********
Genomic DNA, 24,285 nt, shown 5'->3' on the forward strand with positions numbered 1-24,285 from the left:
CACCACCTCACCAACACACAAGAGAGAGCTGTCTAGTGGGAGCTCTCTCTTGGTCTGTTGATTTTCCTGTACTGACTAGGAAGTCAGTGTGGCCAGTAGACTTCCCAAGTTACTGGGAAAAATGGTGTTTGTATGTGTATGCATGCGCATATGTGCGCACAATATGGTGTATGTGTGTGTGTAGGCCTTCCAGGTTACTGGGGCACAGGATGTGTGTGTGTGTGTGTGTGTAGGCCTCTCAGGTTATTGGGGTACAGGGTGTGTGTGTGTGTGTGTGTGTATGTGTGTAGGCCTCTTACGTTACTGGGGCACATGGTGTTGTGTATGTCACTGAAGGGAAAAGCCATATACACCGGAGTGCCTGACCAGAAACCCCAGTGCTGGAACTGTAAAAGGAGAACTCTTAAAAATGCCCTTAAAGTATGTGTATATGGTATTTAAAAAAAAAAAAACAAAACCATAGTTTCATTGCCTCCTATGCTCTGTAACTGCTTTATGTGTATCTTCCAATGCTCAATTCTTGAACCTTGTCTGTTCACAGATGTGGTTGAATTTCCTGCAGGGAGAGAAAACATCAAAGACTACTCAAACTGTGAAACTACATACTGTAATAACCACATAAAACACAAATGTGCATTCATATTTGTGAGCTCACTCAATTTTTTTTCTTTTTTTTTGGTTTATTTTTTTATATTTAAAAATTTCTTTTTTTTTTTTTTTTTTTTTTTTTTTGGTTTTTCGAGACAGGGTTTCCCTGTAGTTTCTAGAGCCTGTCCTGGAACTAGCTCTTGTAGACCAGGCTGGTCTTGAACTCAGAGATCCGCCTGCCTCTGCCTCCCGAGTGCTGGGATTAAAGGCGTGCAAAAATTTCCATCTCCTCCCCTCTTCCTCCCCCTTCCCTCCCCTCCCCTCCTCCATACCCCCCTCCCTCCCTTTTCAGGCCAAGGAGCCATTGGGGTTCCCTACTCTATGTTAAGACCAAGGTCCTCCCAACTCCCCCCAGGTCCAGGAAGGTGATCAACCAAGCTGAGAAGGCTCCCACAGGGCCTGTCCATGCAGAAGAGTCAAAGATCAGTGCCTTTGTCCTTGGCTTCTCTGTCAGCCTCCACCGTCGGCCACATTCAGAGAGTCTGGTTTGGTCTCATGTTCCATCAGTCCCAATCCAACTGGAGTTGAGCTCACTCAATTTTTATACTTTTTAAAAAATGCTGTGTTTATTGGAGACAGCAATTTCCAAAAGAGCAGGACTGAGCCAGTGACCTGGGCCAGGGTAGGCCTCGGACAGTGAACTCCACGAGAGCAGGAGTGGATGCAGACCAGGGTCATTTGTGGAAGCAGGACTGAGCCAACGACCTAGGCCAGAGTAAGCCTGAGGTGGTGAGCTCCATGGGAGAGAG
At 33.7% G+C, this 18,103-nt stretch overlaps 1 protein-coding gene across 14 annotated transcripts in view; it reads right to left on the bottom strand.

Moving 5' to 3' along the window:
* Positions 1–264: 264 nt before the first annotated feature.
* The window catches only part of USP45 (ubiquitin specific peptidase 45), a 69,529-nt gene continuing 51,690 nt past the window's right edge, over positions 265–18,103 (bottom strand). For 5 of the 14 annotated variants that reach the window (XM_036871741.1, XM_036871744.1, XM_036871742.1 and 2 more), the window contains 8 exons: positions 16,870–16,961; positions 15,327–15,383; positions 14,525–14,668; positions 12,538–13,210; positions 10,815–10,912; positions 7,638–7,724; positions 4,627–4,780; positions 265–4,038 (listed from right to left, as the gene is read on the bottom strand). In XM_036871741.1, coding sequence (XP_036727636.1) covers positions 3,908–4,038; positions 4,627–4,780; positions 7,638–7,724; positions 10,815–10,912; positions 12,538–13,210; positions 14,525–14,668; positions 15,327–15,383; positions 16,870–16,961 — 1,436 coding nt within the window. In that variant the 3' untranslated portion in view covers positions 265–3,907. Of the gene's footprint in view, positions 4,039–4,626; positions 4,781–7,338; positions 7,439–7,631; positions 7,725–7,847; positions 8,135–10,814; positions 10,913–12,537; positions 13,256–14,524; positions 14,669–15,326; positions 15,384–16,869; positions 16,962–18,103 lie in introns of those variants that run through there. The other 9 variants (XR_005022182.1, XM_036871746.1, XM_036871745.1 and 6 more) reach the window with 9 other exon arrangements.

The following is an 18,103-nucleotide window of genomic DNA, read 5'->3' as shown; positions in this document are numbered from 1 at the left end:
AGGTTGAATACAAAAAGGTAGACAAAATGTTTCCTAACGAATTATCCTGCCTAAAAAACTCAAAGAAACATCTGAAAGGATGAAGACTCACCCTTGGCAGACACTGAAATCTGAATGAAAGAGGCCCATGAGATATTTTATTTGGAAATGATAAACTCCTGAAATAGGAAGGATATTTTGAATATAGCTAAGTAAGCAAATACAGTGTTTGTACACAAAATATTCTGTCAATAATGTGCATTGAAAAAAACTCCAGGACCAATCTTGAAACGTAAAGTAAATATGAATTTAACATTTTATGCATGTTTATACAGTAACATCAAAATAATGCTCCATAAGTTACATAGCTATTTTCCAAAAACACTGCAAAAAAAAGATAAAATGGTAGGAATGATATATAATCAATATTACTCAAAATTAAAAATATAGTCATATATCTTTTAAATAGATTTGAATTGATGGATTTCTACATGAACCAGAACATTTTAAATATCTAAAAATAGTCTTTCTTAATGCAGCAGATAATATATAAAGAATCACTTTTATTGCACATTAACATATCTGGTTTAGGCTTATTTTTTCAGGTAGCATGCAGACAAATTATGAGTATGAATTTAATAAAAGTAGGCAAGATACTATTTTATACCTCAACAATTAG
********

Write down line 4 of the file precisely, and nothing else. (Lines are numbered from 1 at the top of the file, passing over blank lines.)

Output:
Moving 5' to 3' along the window: